Flat Head Syndrome and the Nature vs. Nurture Debate
Is Flat Head Genetic?
Flat head syndrome is usually attributed to external pressures on the skull. Consistently resting the head in the same position while sleeping, sitting and playing can eventually cause a flat spot to emerge in babies. Flattening can also begin to occur before or during birth, often as a result of breech position or crowding in the womb, or when forceps are used during an assisted birth. But, is flat head syndrome genetic to some degree, or is it caused exclusively by these external pressures on the skull?
Are some infants genetically predisposed to flat head syndrome?
We often see a second baby with a misshapen head from the same parents, whose past experiences have already taught them everything they need to know about repositioning and tummy time. Yet, many of these babies still go on to develop a severe flattening that cannot be corrected without a helmet. This begs the question of whether flat head syndrome is to some extent genetic.
We’re not the first to speculate that flat head appears to run in families. Timothy Littlefield and his team at US-based clinic Cranial Technologies also observed a high incidence of the condition amongst multiple-birth infants. A retrospective review of their database, published in Pediatrics (March, 2009), confirmed their suspicions.
However, the four main risk factors they derived from their research included in utero constraint, supine sleeping position, torticollis, and prematurity – each of which could have an environmental basis, such as parenting practices and uterine distention, as opposed to genetics.
In order to get a better understanding of the nature-nurture distinction, they conducted a comparative study later in 2009 between identical (monozygotic) twins and fraternal (dizygotic) twins. The former share all their genes while the latter only share about half, so if plagiocephaly were genetic, you might expect to see a relationship between incidence and zygosity.
No significant link was observed, suggesting that there is no underlying genetic component to plagiocephaly. However, the researchers recognised that certain aspects of plagiocephaly, such as neonatal postural preferences, may be themselves influenced genetically.
A study conducted in America by the ACPOC agrees with this conclusion, finding that many infants, by the age of 8 months, had greater head widths than their parents. The researchers accredited these results to the environment, in particular, the switch to the supine position.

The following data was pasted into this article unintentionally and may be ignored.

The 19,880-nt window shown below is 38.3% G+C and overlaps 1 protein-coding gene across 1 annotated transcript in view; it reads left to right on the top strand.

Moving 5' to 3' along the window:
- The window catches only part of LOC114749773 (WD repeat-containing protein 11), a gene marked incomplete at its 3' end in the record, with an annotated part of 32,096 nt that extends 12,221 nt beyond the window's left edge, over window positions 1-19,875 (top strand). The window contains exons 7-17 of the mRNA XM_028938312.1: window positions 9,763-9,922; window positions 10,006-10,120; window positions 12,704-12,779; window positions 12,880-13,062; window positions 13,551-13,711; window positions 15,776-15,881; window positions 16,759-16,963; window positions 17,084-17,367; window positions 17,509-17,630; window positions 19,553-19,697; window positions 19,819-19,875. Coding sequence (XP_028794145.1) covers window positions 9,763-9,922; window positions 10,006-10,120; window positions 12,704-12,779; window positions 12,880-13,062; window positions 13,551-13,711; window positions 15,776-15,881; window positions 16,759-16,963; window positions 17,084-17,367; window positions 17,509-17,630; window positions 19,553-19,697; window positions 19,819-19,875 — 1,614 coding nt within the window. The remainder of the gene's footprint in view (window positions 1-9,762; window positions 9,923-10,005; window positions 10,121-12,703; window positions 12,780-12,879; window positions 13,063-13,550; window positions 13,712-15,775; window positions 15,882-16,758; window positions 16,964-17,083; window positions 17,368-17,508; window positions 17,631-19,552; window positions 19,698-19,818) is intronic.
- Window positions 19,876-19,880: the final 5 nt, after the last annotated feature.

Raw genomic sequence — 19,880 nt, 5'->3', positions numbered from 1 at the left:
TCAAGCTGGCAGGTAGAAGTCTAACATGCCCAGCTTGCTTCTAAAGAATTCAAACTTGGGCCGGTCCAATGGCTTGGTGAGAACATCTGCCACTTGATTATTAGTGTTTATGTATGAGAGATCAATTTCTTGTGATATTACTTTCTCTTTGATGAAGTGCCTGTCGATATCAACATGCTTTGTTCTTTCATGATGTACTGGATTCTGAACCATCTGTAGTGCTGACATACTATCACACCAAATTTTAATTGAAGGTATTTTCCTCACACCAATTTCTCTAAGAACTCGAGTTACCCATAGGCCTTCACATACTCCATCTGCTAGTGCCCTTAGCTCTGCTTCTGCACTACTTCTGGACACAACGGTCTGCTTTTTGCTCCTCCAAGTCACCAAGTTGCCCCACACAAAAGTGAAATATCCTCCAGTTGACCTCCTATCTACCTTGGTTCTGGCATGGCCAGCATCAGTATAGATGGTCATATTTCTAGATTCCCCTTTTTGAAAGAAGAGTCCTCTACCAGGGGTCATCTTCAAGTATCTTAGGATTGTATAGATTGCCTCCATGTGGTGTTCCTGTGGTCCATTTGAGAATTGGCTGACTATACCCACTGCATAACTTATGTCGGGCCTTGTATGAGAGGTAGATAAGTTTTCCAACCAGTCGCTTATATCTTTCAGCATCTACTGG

One thing is for certain: environment is paramount. Sleep position was identified as the biggest factor contributing to plagiocephaly and, by extension, flat head syndrome. Lying supine (on the back – ‘Back to Sleep, Tummy to Play’) has saved the lives of many hundreds of infants and we always recommend that parents continue to place their babies on the back to sleep. However, subtle repositioning techniques can often minimise any lumps and bumps in the early stages.
Position in the womb is also important. In the second study conducted by Littlefield et al., 15 percent of babies with plagiocephaly had been born in breech position, whereas this figure is more like 3.5 percent in the general population. If flat head syndrome is genetic, it seems as though there is not any one genetic factor at play, but several.
These findings are promising. If environmental factors play such an important role in the development of flat head syndrome, presumably the condition should be easy enough to avoid in most cases, and to correct in other, more severe cases. This seems to be true: repositioning and tummy time are usually successful measures of preventing or reducing the early symptoms of flat head syndrome, and where such measures fail, cranial helmets tend to succeed.
More research is clearly needed in order to find out whether or not flat head syndrome is, at least in part, a result of genetic factors. For the time being, as a parent you should remain mindful of the huge impact that environment can have, and contact your nearest clinic if you think your baby’s flat head syndrome cannot be treated by repositioning and tummy time alone.
Technology in Motion has been providing baby flat head treatment for over 10 years and can help you decide whether or not it might be of benefit to your child. Call 0330 100 1800 and they will arrange an appointment for you at one of their 14 UK clinics.